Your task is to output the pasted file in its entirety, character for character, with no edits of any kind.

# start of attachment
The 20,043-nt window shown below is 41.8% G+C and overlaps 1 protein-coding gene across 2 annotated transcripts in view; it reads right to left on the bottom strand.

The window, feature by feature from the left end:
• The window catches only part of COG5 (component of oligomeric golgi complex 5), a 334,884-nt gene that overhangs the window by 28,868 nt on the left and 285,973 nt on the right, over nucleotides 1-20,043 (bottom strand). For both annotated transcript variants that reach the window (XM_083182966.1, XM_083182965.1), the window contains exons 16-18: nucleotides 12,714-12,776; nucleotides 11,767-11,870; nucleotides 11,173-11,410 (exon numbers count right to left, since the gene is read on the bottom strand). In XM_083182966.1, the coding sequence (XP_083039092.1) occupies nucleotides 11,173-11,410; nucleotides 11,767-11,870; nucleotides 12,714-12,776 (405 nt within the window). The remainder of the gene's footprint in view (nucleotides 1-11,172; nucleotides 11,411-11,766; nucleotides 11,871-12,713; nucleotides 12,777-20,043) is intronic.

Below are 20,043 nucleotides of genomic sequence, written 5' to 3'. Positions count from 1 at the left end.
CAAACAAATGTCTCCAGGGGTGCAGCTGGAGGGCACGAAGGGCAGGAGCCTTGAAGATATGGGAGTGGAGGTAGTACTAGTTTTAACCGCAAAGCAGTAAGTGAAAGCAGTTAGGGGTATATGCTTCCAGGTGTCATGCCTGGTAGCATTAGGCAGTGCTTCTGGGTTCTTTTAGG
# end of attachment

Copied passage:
The 20,043-nt window shown below is 41.8% G+C and overlaps 1 protein-coding gene across 2 annotated transcripts in view; it reads right to left on the bottom strand.

The window, feature by feature from the left end:
• The window catches only part of COG5 (component of oligomeric golgi complex 5), a 334,884-nt gene that overhangs the window by 28,868 nt on the left and 285,973 nt on the right, over nucleotides 1-20,043 (bottom strand). For both annotated transcript variants that reach the window (XM_083182966.1, XM_083182965.1), the window contains exons 16-18: nucleotides 12,714-12,776; nucleotides 11,767-11,870; nucleotides 11,173-11,410 (exon numbers count right to left, since the gene is read on the bottom strand). In XM_083182966.1, the coding sequence (XP_083039092.1) occupies nucleotides 11,173-11,410; nucleotides 11,767-11,870; nucleotides 12,714-12,776 (405 nt within the window). The remainder of the gene's footprint in view (nucleotides 1-11,172; nucleotides 11,411-11,766; nucleotides 11,871-12,713; nucleotides 12,777-20,043) is intronic.

Below are 20,043 nucleotides of genomic sequence, written 5' to 3'. Positions count from 1 at the left end.
CAAACAAATGTCTCCAGGGGTGCAGCTGGAGGGCACGAAGGGCAGGAGCCTTGAAGATATGGGAGTGGAGGTAGTACTAGTTTTAACCGCAAAGCAGTAAGTGAAAGCAGTTAGGGGTATATGCTTCCAGGTGTCATGCCTGGTAGCATTAGGCAGTGCTTCTGGGTTCTTTTAGG